Sculpture Boothbay, formerly known as the Boothbay Harbor Region Sculpture Trail, was formed this spring. Its board of advisers – Bill Royall, Patricia Royall (curator and coordinator), Andreas von Huene, Dan Ucci and Dick Alden, the latter two members of the Maine Stoneworkers Guild board of directors – have been involved with the region’s sculpture trail since the beginning. All of the advisers except Patrica Royall are stone sculptors with work on the trail.
Bill Royall spearheaded bringing a sculpture trail to the region. The trail is modeled after the Greater Meredith, New Hampshire Sculpture Walk. Royall’s sculptures have been included in the New Hampshire Walk, created five years earlier than the Boothbay Region’s.
On his way back from an installation in Meredith three years ago, Royall stopped in to see his cousin, Patricia Royall, who was executive director at Boothbay Harbor Region Chamber of Commerce (BHRCC) then. Patricia, having had a few art galleries in the past, loved the idea.
The Maine Coast Stone Symposium was held at Boothbay Railway Village in 2017. Well-known stone sculpture artists, most of whom were members of Maine Stoneworkers Guild, created new pieces, on site, for one week. The work created during that Symposium became the first pieces of the region’s sculpture trail unveiled in June 2018. From that point on, the idea was to use work created at the symposium as a feeder program for the trail. Symposiums would be held every other year.
In 2019, the symposium became the Maine Stone Symposium, produced thanks to a partnership between BHRCC and Maine Stone Workers Guild. The symposium that year was also moved to the Boothbay Common. The work created during this symposium were among the auction items in the Points of View Auction, Boothbay Region Land Trust’s annual fundraiser. And most of the sculptures were sold at the auction.
Sculptures on the Trail were to stay installed for two years and then be moved around – just to keep things fresh – and add new ones. All of the sculptures then, and now, are for sale. All of the proceeds go to the artist.
This is year two for the Trail, now under the umbrella of Sculpture Boothbay, and it’s time to freshen things up. The artists whose work has been exhibited since 2018 are: Andreas von Huene, Miles Chapin, Jaclyn Bonzagni, Chris Lewis, Roger Milinowski, the late Don Meserve, Dick Alden, Lance Carlezon, Mitch S. Billis, Jay Sawyer, Lise Becu, Dan Ucci, Sam Betts, Isabel Catherine Kelley and Bill Royall. Valary Mahuchy’s “Fish” that was installed at the Greenleaf Inn was not replaced with another of his works.
Some of these sculptures will be moved to the three new locations on the Trail: Union Court (neear Mama D’s), Seagate, and Ocean Point Inn.
A new sculpture was added to the Trail last week at McKown Square. It’s an 8-foot piece by Dale Rogers called “The Dog.” There could not be a more perfect location, adjacent to Two Salty Dogs. Bill Royall met Rogers (and the “dog”) at an event and Royall knew he had to contact Two Salty Dogs owners Don and Liana Kingsbury about it.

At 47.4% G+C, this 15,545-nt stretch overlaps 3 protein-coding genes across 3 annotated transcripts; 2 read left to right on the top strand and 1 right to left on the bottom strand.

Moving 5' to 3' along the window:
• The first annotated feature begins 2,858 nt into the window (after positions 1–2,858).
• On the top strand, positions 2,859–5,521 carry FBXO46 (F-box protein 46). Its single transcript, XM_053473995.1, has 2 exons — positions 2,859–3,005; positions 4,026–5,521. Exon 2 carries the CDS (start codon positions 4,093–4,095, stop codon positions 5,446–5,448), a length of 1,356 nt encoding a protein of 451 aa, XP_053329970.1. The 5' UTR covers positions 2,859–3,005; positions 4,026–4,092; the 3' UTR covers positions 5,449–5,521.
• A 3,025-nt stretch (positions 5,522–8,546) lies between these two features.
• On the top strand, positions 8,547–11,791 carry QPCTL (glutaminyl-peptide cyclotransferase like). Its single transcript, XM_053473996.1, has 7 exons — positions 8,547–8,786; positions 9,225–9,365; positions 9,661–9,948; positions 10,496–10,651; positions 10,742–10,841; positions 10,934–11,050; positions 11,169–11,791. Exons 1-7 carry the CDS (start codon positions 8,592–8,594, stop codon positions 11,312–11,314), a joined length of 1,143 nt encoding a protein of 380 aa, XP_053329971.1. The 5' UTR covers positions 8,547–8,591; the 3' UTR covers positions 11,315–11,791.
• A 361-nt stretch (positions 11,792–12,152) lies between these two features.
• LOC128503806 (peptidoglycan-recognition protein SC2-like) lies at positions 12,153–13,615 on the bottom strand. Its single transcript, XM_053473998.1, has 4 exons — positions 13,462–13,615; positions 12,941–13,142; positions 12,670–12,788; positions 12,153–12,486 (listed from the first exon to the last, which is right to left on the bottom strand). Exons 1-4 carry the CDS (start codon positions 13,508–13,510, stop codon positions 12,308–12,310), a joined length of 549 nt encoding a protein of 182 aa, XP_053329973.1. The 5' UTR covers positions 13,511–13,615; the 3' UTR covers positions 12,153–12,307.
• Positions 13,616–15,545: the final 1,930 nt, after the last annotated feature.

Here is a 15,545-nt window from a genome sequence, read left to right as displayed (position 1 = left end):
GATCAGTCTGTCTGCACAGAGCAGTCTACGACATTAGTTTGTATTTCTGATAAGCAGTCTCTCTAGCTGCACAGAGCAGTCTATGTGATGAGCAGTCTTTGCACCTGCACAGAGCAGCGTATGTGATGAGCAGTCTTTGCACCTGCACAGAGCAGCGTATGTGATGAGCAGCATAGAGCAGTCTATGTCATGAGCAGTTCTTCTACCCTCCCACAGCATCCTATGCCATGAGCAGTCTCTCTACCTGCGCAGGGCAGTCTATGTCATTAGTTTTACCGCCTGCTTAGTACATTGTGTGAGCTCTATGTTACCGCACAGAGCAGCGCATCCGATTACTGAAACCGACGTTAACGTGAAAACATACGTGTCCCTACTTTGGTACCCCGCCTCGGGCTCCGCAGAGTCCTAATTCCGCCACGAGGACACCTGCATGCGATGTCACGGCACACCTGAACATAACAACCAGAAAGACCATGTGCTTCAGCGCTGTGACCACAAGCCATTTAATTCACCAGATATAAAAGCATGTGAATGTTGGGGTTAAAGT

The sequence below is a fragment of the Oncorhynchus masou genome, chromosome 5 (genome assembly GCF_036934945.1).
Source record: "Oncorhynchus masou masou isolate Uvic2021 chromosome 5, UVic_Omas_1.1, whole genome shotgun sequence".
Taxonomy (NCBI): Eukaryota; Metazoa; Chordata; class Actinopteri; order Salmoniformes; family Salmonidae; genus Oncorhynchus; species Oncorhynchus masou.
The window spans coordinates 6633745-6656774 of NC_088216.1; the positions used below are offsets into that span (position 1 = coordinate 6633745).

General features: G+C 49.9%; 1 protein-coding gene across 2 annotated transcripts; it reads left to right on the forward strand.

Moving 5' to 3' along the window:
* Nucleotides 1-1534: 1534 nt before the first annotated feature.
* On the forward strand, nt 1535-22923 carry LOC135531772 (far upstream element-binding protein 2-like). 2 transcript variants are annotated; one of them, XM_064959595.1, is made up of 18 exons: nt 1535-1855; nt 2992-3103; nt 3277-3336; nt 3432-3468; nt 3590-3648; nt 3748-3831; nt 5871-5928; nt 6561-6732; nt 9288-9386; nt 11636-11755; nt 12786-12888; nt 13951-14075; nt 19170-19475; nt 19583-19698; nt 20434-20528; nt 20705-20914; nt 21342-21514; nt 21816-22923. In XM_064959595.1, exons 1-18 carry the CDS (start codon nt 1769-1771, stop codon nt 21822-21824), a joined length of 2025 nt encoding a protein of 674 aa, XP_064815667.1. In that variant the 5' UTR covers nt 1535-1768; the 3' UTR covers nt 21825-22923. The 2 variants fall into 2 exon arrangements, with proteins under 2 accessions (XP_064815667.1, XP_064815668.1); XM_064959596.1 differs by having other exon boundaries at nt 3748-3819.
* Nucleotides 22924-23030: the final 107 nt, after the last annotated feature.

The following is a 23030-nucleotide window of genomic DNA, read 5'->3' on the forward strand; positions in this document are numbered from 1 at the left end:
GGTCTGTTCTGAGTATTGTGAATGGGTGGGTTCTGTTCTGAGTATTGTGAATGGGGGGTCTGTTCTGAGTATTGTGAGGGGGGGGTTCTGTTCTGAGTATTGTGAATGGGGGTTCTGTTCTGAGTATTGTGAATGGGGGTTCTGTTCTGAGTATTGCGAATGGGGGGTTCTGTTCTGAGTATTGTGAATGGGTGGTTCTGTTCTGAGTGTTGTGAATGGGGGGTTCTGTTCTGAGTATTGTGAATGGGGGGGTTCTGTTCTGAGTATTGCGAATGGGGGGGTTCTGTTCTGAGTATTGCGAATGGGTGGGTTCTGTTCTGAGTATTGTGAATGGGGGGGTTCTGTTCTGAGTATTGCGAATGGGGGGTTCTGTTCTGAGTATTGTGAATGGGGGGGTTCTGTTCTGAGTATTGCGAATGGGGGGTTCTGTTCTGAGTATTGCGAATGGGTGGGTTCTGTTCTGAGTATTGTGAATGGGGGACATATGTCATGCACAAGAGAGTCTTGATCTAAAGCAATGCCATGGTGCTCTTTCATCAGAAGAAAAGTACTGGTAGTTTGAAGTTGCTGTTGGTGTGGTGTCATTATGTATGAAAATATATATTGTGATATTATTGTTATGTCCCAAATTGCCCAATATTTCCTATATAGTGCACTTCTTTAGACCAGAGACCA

“It was the perfect location,” Royall said. “This is what we do, work with the site holders and sculptors … it’s like putting a puzzle together connecting the art and the location. It’s a challenge to fit things together.”
More ground shaking action of the relocation variety will continue over the next few weeks. A Chris Lewis sculpture will be moved from the Chamber to Tugboat Inn; Bill Royal’s sculpture now at Tugboat Inn will be moved to Ocean Point Inn, for starters.
This year, despite moving sculptures and adding a few new ones, last year’s Trail map will be used again – with an insert indicating new locations and new work in 2020. Patricia Royall said Sculpture Boothbay will generate income through advertisers on the trail map, beginning with the 2021 map, and sculpture sponsors.
“We are trying to support local sculptors and business. The trail is open all year – and with everything going on in the world now – it’s easy to maintain the 6-foot distancing,” Bill Royall said. “Last summer people were coming – sometimes in buses – for the sculpture. Then they’ll have lunch somewhere, maybe buy something at one of the stores … the trail helps to draw people to the Region.”
In the future, the advisers hope to collaborate with nonprofits, such as Coastal Maine Botanical Gardens and BRLT with events and workshops; and to support sculpture programs. This is what both Royalls call Sculpture Boothbay’s broader mission.
“Next year we plan to send out a call to artists nationwide in January or February next year,” Patricia Royall said. “We really want to open it up. We have more places that want sculpture than we have sculptures right now. Every time we install a sculpture, another business or site owner asks to have one at their location.”
Sculpture Boothbay will be taking over the Boothbay Harbor Region Sculpture Trail website and Facebook page soon.